The process for applying the In2O3—SnO2 precursor sol to the surface of the substrate is not particularly defined, and dip coating, spin coating, flow coating, spray coating, etc. usually employed are used. The thin film of In2O3—SnO2 gel formed on the surface of the substrate at this time can be crystallized at the time of the heat treatment by the temperature of not higher than 300° C.

When the thin film of In2O3—SnO2 gel is formed on the surface of the substrate, in the method according to the third invention, the thin film is irradiated with an ultraviolet beam of which wave length is not longer than 360 nm. As the light source of the ultraviolet beam, high pressure mercury lamp, low pressure mercury lamp, excimer lamp, ArF excimer laser, KrF excimer laser, KrCl excimer laser, XeF excimer laser, synchrotron radiation beam, etc. are used and, more preferably, low pressure mercury lamp, excimer lamp, ArF excimer laser, KrF excimer laser or synchrotron radiation beam of which peak wave length is shorter is used. It is also possible to use two or more of these light sources in combination. Thus, as a result of irradiating the thin film of In2O3—SnO2 gel, the In2O3—SnO2 gel forming the thin film is crystallized, thereby a conductivity being given to the thin film, and a transparent conductive In2O3—SnO2 thin film is formed on the surface of the substrate.

Further, when the thin film of In2O3—SnO2 gel is formed on the surface of the substrate, in the method according to the fourth invention, the thin film is irradiated with an ultraviolet beam of which wave length is not longer than 260 nm. As the light source of the ultraviolet beam, low pressure mercury lamp, excimer lamp, etc. are used. As a result of irradiating the thin film of In2O3—SnO2 gel with the ultraviolet beam of which wave length is not longer than 260 nm, a gel film with metallic indium and/or metallic tin dispersed is obtained.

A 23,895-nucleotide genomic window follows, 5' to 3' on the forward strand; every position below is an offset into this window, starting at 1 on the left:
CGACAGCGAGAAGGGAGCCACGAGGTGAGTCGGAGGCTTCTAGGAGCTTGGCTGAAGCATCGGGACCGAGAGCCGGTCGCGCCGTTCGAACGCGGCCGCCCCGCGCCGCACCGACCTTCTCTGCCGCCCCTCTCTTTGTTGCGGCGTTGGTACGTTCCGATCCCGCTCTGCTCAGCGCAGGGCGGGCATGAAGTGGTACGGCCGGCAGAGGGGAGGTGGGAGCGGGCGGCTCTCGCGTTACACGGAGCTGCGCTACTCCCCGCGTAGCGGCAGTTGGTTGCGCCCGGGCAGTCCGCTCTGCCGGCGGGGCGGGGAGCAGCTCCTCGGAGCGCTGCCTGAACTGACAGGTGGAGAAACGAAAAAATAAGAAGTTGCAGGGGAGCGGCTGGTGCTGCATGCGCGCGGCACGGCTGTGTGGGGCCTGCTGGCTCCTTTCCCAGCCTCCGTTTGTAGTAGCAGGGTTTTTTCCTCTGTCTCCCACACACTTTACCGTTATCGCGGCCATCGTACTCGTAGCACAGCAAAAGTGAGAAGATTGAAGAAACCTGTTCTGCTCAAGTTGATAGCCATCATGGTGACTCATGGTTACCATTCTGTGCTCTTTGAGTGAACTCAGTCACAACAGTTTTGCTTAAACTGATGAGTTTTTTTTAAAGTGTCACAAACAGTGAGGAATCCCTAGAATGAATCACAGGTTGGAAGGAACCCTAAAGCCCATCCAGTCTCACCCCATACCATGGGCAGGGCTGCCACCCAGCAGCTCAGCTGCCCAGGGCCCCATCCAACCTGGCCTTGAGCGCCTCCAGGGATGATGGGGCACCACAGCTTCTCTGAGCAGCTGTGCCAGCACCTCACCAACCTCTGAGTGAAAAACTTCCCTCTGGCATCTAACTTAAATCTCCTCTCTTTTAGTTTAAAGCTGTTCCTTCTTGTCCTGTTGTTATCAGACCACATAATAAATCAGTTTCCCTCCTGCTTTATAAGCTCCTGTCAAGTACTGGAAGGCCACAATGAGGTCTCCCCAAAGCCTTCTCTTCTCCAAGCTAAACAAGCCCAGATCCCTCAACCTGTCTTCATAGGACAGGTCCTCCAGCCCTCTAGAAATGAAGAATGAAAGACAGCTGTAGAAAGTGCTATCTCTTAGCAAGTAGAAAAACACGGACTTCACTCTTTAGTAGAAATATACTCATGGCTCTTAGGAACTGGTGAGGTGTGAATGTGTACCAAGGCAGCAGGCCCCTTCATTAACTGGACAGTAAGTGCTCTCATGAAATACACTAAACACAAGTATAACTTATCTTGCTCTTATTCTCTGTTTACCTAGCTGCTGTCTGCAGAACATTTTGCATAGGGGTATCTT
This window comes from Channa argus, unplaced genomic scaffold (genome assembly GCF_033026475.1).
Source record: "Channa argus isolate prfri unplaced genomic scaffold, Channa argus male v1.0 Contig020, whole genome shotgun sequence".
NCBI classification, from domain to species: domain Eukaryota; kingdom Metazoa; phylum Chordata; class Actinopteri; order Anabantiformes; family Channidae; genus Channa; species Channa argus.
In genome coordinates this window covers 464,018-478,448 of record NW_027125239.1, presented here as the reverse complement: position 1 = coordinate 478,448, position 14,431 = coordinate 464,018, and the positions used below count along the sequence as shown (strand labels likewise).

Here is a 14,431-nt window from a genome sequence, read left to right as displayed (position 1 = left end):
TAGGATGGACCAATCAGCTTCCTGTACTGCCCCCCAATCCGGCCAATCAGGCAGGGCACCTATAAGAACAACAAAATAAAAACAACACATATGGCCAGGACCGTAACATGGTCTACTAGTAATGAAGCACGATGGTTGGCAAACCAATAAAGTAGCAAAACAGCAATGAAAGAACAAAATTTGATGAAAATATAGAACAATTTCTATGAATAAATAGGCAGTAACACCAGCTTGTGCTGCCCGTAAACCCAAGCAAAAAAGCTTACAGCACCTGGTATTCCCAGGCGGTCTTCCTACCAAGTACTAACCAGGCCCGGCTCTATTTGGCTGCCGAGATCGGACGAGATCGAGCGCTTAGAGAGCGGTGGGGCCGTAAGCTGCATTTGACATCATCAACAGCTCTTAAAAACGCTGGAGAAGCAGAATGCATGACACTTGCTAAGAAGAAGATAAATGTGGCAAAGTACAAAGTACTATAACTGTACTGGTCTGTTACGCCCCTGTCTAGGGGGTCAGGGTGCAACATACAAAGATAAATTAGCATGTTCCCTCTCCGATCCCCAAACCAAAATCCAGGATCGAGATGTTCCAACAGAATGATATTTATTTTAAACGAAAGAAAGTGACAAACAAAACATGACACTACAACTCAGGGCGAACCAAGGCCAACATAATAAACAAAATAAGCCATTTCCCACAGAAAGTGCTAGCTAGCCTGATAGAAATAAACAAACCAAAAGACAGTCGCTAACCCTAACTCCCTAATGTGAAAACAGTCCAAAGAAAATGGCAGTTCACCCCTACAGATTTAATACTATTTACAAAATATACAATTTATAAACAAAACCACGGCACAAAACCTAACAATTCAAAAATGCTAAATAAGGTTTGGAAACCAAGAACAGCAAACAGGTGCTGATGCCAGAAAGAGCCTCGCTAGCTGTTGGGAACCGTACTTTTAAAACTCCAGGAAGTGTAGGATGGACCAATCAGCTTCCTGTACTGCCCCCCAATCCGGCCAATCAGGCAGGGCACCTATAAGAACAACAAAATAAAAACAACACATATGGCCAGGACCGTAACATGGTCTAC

Length of beam irradiation is appropriately decided depending on the type of liquid applied, ratio between indium and tin, thickness of the thin film of In2O3—SnO2 gel, etc., and to obtain the In2O3—SnO2 thin film, it is preferable that transmittance of the metal dispersed gel film after the irradiation is not lower than 20%. If the transmittance of the gel film after the irradiation is lower than 20%, any metal remains after the irradiation of the metal dispersed gel film with a laser beam in the next process, and the transmittance of the In2O3—SnO2 thin film is lowered. Therefore, it is more preferable that the transmittance of the metal dispersed gel film after the irradiation is in the range of 30% to 60%.